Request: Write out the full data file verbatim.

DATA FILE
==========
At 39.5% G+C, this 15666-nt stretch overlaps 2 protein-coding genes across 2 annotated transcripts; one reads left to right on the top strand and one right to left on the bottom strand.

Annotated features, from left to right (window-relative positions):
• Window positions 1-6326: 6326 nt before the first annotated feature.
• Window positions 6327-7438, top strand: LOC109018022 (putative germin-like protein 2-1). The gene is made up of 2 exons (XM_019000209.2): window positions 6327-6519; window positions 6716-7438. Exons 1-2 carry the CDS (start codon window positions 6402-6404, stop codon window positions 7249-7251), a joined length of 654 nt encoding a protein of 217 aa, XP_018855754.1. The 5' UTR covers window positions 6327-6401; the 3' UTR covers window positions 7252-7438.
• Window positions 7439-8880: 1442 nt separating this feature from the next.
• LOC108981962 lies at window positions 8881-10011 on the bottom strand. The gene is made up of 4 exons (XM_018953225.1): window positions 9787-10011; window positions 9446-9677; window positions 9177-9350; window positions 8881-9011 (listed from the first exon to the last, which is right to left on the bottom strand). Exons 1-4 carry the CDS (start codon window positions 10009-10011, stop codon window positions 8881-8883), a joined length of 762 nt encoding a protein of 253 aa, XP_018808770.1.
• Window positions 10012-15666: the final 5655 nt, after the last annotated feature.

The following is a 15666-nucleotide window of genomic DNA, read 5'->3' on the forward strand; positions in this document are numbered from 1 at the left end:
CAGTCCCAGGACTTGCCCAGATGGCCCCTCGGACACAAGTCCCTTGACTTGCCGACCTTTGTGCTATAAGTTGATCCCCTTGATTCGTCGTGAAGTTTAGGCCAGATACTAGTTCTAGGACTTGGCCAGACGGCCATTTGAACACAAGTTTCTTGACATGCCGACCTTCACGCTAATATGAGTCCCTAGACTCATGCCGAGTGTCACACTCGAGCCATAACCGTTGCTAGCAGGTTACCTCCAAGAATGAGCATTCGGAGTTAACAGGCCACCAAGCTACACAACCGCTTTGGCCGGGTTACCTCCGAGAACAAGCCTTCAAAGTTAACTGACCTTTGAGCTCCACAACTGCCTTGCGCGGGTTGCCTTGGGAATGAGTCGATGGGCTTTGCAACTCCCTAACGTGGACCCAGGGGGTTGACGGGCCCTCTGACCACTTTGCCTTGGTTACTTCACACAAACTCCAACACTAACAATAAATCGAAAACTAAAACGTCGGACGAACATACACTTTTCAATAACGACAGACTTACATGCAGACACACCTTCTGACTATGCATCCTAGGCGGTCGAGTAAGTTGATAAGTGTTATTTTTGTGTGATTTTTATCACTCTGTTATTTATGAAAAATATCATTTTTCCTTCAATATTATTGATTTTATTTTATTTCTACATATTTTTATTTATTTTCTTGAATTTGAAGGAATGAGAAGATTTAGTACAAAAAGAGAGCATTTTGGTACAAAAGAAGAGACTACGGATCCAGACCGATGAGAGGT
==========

At 39.5% G+C, this 15666-nt stretch overlaps 2 protein-coding genes across 2 annotated transcripts; one reads left to right on the top strand and one right to left on the bottom strand.

Annotated features, from left to right (window-relative positions):
• Window positions 1-6326: 6326 nt before the first annotated feature.
• Window positions 6327-7438, top strand: LOC109018022 (putative germin-like protein 2-1). The gene is made up of 2 exons (XM_019000209.2): window positions 6327-6519; window positions 6716-7438. Exons 1-2 carry the CDS (start codon window positions 6402-6404, stop codon window positions 7249-7251), a joined length of 654 nt encoding a protein of 217 aa, XP_018855754.1. The 5' UTR covers window positions 6327-6401; the 3' UTR covers window positions 7252-7438.
• Window positions 7439-8880: 1442 nt separating this feature from the next.
• LOC108981962 lies at window positions 8881-10011 on the bottom strand. The gene is made up of 4 exons (XM_018953225.1): window positions 9787-10011; window positions 9446-9677; window positions 9177-9350; window positions 8881-9011 (listed from the first exon to the last, which is right to left on the bottom strand). Exons 1-4 carry the CDS (start codon window positions 10009-10011, stop codon window positions 8881-8883), a joined length of 762 nt encoding a protein of 253 aa, XP_018808770.1.
• Window positions 10012-15666: the final 5655 nt, after the last annotated feature.

The following is a 15666-nucleotide window of genomic DNA, read 5'->3' on the forward strand; positions in this document are numbered from 1 at the left end:
CAGTCCCAGGACTTGCCCAGATGGCCCCTCGGACACAAGTCCCTTGACTTGCCGACCTTTGTGCTATAAGTTGATCCCCTTGATTCGTCGTGAAGTTTAGGCCAGATACTAGTTCTAGGACTTGGCCAGACGGCCATTTGAACACAAGTTTCTTGACATGCCGACCTTCACGCTAATATGAGTCCCTAGACTCATGCCGAGTGTCACACTCGAGCCATAACCGTTGCTAGCAGGTTACCTCCAAGAATGAGCATTCGGAGTTAACAGGCCACCAAGCTACACAACCGCTTTGGCCGGGTTACCTCCGAGAACAAGCCTTCAAAGTTAACTGACCTTTGAGCTCCACAACTGCCTTGCGCGGGTTGCCTTGGGAATGAGTCGATGGGCTTTGCAACTCCCTAACGTGGACCCAGGGGGTTGACGGGCCCTCTGACCACTTTGCCTTGGTTACTTCACACAAACTCCAACACTAACAATAAATCGAAAACTAAAACGTCGGACGAACATACACTTTTCAATAACGACAGACTTACATGCAGACACACCTTCTGACTATGCATCCTAGGCGGTCGAGTAAGTTGATAAGTGTTATTTTTGTGTGATTTTTATCACTCTGTTATTTATGAAAAATATCATTTTTCCTTCAATATTATTGATTTTATTTTATTTCTACATATTTTTATTTATTTTCTTGAATTTGAAGGAATGAGAAGATTTAGTACAAAAAGAGAGCATTTTGGTACAAAAGAAGAGACTACGGATCCAGACCGATGAGAGGT